Flashback: Jessica Blank
Posted October 27, 2009on:
“Flashback” is a new weekly feature here on the blog where authors write a guest blog on their teen years. Authors, if you’re interested, email me at harmonybookreviews[at]yahoo[dot]com.
Today, I welcome Jessica Blank, author of Karma for Beginners.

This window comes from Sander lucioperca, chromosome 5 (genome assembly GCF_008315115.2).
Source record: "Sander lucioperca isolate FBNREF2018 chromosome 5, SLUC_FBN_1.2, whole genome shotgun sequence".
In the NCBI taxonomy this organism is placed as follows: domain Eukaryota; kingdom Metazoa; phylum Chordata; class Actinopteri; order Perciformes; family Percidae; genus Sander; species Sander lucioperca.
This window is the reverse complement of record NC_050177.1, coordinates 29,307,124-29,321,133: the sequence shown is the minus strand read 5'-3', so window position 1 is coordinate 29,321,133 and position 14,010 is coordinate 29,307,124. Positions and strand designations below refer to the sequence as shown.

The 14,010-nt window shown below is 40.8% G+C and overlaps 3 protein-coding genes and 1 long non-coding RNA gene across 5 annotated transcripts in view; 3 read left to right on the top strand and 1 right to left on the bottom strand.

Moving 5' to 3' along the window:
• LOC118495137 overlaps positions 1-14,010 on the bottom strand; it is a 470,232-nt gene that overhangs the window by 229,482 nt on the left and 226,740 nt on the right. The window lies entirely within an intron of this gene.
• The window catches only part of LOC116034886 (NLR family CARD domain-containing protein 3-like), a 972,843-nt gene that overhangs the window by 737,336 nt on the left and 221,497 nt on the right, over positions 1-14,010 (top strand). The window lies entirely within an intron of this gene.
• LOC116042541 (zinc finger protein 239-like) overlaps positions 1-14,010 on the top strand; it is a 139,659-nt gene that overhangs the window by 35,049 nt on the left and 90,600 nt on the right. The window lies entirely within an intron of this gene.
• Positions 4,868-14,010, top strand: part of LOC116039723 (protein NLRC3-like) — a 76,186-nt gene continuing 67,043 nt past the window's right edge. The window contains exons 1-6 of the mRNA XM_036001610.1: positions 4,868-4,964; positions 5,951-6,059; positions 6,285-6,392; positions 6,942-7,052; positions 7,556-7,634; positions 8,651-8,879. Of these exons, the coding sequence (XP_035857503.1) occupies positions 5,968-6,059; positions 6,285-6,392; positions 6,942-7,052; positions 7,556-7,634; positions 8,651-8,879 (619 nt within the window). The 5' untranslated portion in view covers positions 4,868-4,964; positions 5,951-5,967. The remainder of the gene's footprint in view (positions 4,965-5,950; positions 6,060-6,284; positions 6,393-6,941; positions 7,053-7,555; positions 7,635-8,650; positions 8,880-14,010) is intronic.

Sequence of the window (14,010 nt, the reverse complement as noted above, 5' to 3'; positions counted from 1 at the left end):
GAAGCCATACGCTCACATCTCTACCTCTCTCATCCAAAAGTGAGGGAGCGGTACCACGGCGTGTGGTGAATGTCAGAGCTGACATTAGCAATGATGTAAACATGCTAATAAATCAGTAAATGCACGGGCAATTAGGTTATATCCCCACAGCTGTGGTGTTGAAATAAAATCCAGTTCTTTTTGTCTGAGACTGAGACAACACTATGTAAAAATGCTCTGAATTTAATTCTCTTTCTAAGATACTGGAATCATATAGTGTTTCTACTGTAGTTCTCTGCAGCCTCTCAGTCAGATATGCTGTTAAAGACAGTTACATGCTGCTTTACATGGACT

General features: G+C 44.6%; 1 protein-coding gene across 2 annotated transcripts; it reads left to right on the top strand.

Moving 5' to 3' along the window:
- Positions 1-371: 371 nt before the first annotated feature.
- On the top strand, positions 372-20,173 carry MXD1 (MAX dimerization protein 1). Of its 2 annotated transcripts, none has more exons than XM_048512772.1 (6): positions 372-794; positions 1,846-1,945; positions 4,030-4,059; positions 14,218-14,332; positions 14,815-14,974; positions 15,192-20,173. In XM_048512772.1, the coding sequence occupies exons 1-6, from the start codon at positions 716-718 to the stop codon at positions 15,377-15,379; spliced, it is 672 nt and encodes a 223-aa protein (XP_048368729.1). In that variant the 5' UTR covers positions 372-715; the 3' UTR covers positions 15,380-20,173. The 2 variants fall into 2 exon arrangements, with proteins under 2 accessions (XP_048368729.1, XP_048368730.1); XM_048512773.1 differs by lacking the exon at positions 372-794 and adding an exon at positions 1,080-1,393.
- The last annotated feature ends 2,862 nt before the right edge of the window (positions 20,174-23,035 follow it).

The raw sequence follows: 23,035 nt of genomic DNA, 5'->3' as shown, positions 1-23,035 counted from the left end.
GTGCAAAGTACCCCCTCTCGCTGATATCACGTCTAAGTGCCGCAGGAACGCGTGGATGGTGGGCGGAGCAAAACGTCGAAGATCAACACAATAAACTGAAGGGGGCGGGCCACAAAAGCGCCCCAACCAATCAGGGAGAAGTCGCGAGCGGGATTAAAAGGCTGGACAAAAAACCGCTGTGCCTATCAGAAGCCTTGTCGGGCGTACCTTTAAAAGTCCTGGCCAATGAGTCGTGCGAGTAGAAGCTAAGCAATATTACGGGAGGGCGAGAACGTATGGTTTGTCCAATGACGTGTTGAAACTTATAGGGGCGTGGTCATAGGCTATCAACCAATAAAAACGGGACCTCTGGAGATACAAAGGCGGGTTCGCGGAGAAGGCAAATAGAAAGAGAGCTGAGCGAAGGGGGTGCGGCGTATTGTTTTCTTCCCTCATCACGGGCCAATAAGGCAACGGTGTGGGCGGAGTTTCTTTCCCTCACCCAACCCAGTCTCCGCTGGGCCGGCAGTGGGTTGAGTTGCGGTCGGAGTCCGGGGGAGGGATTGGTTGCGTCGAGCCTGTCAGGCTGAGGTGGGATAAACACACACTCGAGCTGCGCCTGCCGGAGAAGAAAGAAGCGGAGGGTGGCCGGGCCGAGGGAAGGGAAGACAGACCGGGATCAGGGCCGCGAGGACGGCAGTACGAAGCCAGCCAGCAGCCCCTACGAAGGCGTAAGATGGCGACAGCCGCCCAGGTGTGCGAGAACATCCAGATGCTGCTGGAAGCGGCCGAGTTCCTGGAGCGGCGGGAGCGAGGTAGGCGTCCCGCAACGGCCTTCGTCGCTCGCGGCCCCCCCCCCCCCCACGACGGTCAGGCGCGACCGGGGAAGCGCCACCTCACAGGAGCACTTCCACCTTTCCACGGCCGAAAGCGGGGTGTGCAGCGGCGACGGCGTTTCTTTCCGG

It’s funny–I only started writing fiction about six years ago (I wanted something I could do on my own at my computer between acting and playwriting jobs, so I taught myself!) but looking back, I can see I’ve been a writer since high school. I was a theater kid, mostly–that was my first love, and what I knew I wanted to do from pretty early on— but I’ve loved books for as long as I can remember, and I had this one amazing creative writing teacher, Dr. Galvin, who I still remember. He had a tweed jacket and a mustache and was the poet laureate of Maryland (really!) and he would bring other real live professional writers in to talk to us sometimes. His class was an elective, a little haven for the artsy weirdo brainy kids, and I took it two years in a row. His classroom had plants in it, and a tape recorder that he would play music on, and lots of posters everywhere–one of them said, “A story is a big lie–but in the middle of that lie, you’re telling the truth.” I mostly wrote poems in that class–it took me till my twenties to figure out how to write a story–but I loved, loved, loved words, and Dr. Galvin was one of the first people who taught me that you could make beautiful things out of them. I am NOT a math or science person–like, not even a little bit—and I’d slog through geometry and trig and biology and all that, doodling on my hand, waiting till the bell rang and I could go to Dr. Galvin’s class. was kind of like that for me–some classes I couldn’t have cared less about and my parents had to kind of kick my butt to make sure I didn’t flunk them entirely–but other classes, the ones with the amazing teachers who told you that you could make things out of words and listen to music during school and talk about what was interesting to you and learn ways to make those things interesting to other people too–those classes were better than just about anything. I felt kind of like a misfit in high school–like, I think, most high school kids do, even if they know how to hide it–but that creative writing class was a place where that was somehow okay, maybe even cool, maybe even something you could create something from.